taBLe 2. Amphibians sampled for Batrachochytrium dendrobatidis (Bd) in Gabon. Numbers indicate no. Bd-positive individuals/total no.
sampled by species and site. Sites are numbered (1–7) in correspondence to Table 1.
1 2 3 4 5 6 7 Total
Arthroleptis poecilonotus - - - - 2/3 - 0/2 2/5
Arthroleptis sylvaticus 0/1 1/1 - - - - - 1/2
Arthroleptis variabilis 0/2 1/3 1/2 - - - 0/1 2/8
Astylosternus batesi - - - - - 0/1 0/6 0/7
Cardioglossa gracilis 0/1 - - - - - 0/3 0/4
Cardioglossa leucomystax 0/1 - - - - - - 0/1
Leptodactylodon sp. 0/2 - - - - - - 0/2
Leptopelis aubryi 0/2 0/5 1/2 - - - - 1/9
Leptopelis calcaratus - - - - - - 0/3 0/3
Leptopelis millsoni 0/2 1/4 0/2 - - - - 1/8
Leptopelis notatus 0/2 - - - - - - 0/1
Leptopelis ocellatus - - 0/1 - 2/2 - 0/2 2/4
Leptopelis rufus - - 1/1 - - - - 1/1
Leptopelis sp. 0/1 - - - - - - 0/1
Scotobleps gabonicus 4/21 - 1/5 2/11 2/5 0/5 1/5 10/52
Sclerophrys gracilipes 1/2 0/1 - - - - 0/1 1/4
Sclerophrys regularis 1/15 1/4 0/5 - 1/5 - - 3/28
Sclerophrys superciliaris - - - - - - 0/1 0/1
Conraua crassipes 2/3 - 3/20 - 0/3 - - 5/26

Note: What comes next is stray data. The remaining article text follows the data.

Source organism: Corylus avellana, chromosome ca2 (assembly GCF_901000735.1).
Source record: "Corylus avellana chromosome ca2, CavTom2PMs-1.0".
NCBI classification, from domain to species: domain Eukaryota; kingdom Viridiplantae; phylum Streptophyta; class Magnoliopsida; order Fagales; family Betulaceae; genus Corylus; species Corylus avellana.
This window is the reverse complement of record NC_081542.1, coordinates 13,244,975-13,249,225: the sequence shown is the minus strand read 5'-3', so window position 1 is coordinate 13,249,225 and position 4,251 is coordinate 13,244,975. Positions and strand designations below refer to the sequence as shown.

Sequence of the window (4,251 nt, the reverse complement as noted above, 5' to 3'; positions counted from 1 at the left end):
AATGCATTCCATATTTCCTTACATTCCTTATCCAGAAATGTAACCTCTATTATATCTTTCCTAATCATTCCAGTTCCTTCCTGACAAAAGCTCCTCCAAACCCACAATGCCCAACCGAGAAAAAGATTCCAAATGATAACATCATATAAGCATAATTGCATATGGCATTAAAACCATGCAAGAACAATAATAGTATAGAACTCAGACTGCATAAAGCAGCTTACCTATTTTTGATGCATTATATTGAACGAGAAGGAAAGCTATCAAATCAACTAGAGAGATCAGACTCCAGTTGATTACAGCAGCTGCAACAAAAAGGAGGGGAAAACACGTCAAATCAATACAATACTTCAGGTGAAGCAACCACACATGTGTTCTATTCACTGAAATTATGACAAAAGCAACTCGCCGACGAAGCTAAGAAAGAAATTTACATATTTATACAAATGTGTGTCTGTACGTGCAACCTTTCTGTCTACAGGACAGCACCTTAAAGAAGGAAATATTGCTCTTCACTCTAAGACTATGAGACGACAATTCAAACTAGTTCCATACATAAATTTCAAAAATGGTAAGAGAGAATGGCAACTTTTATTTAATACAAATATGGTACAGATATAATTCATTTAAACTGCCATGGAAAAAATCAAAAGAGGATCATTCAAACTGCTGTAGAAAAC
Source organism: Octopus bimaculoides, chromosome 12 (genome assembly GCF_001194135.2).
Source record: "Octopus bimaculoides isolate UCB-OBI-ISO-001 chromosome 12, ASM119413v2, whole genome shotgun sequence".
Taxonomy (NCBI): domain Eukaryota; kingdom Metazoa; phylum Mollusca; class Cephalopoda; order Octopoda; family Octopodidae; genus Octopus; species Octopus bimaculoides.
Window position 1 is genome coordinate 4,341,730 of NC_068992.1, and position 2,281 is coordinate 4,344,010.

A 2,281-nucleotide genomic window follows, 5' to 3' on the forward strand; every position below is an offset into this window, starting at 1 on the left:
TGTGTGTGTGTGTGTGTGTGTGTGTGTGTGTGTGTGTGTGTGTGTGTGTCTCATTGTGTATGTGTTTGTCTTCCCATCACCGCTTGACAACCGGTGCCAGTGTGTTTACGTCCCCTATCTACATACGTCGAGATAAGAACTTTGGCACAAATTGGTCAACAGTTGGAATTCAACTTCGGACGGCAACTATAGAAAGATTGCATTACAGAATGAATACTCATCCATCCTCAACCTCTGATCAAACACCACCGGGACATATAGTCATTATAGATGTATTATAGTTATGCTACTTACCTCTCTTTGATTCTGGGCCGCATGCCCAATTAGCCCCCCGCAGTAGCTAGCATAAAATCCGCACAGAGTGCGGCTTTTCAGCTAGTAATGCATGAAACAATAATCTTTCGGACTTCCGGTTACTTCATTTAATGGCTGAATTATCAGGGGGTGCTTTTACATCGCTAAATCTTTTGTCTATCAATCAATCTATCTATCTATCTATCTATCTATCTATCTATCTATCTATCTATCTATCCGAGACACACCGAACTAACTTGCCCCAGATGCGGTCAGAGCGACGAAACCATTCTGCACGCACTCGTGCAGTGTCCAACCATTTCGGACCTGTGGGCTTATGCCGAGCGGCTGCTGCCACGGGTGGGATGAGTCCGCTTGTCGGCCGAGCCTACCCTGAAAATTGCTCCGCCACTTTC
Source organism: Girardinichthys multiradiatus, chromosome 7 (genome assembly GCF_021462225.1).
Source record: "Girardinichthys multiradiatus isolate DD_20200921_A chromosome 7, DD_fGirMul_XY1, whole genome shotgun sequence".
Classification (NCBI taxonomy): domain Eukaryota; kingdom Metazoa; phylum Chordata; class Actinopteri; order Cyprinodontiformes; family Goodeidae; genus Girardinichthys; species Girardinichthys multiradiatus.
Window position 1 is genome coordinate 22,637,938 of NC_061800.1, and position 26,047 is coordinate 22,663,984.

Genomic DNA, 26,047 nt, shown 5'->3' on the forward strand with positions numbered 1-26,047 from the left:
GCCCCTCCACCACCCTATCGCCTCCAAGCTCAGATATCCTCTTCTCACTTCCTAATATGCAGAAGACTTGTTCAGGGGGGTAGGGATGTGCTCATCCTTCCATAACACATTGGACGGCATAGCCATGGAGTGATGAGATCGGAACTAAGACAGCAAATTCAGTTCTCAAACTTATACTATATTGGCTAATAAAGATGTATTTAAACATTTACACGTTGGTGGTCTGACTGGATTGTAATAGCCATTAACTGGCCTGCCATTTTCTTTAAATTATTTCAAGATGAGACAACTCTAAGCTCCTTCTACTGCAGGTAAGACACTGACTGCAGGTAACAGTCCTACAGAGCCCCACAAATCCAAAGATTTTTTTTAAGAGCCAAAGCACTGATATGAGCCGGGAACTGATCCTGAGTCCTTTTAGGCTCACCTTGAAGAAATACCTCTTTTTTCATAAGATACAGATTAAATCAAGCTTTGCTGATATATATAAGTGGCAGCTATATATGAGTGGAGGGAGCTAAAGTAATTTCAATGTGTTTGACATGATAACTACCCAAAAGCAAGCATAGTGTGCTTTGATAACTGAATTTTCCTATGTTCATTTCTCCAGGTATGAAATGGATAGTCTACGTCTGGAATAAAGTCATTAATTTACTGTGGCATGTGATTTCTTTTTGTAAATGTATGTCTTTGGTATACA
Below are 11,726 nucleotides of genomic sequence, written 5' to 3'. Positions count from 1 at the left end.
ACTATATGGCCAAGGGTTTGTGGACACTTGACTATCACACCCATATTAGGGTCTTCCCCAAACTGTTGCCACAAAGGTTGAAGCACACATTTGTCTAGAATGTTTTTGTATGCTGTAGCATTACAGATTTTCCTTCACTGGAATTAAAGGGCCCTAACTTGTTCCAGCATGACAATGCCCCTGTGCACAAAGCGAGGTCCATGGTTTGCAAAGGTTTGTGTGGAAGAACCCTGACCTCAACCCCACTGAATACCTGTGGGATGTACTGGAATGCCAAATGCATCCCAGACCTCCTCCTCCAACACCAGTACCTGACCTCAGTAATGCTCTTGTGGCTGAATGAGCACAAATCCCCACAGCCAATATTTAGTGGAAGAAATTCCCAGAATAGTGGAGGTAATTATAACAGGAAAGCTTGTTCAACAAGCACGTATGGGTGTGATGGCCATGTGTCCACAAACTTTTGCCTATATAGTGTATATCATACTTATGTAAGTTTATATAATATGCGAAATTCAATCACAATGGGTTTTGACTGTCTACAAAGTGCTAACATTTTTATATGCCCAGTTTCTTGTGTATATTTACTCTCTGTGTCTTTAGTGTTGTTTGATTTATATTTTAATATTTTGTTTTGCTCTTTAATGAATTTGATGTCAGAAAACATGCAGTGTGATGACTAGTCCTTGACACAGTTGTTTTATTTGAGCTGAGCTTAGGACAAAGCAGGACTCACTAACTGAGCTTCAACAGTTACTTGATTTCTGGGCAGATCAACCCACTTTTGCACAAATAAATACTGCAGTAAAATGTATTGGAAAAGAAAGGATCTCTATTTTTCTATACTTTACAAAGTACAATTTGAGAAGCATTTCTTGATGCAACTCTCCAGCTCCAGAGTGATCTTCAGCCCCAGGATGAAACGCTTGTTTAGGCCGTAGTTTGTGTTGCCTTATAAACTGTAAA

Hoplobatrachus occipitalis - - - - - - 0/2 0/2
Afrixalus dorsalis 0/2 - 1/10 - - - - 1/12
Afrixalus paradorsalis 0/1 0/5 - - - - - 0/6
Cryptothylax greshoffii - - - - - 1/3 - 1/3
Hyperolius adspersus - - - - - - 1/10 1/10
Hyperolius cinnamomeoventris 4/12 3/5 1/22 - - 1/8 - 9/47
Hyperolius concolor - - - - - - 2/12 2/12
Hyperolius guttulatus 5/6 - - - - - - 5/6
Hyperolius ocellatus 2/6 2/3 0/9 - 1/5 3/12 1/19 9/54
Hyperolius pardalis - - - - 1/5 - 1/8 2/13
Hyperolius phantasticus - - - - - - 0/3 0/3
Hyperolius platyceps 0/1 - - - - - - 0/1
Hyperolius sp. 1 - - - - - - 0/1 0/1
Hyperolius sp. 2 - 0/1 - - - - - 0/1
Hyperolius tuberculatus 0/3 5/15 0/5 - - - - 5/23
Phlyctimantis leonardi - 0/6 1/4 - - - 0/1 1/11
Phrynobatrachus africanus 0/6 - - - 0/1 - 0/5 0/12
Phrynobatrachus auritus 0/1 0/1 - - 0/1 - - 0/3
Phrynobatrachus sp. - - - - - - 0/5 0/5
Xenopus cf. mellotropicalis 1/3 0/2 - - - - - 1/5
Xenopus amieti sp. group - 2/4 0/2 - - - - 2/6
Ptychadena perreti - 0/2 0/1 - 1/4 - - 1/7
Amnirana albolabris 9/12 1/1 0/7 - - 0/4 2/7 12/31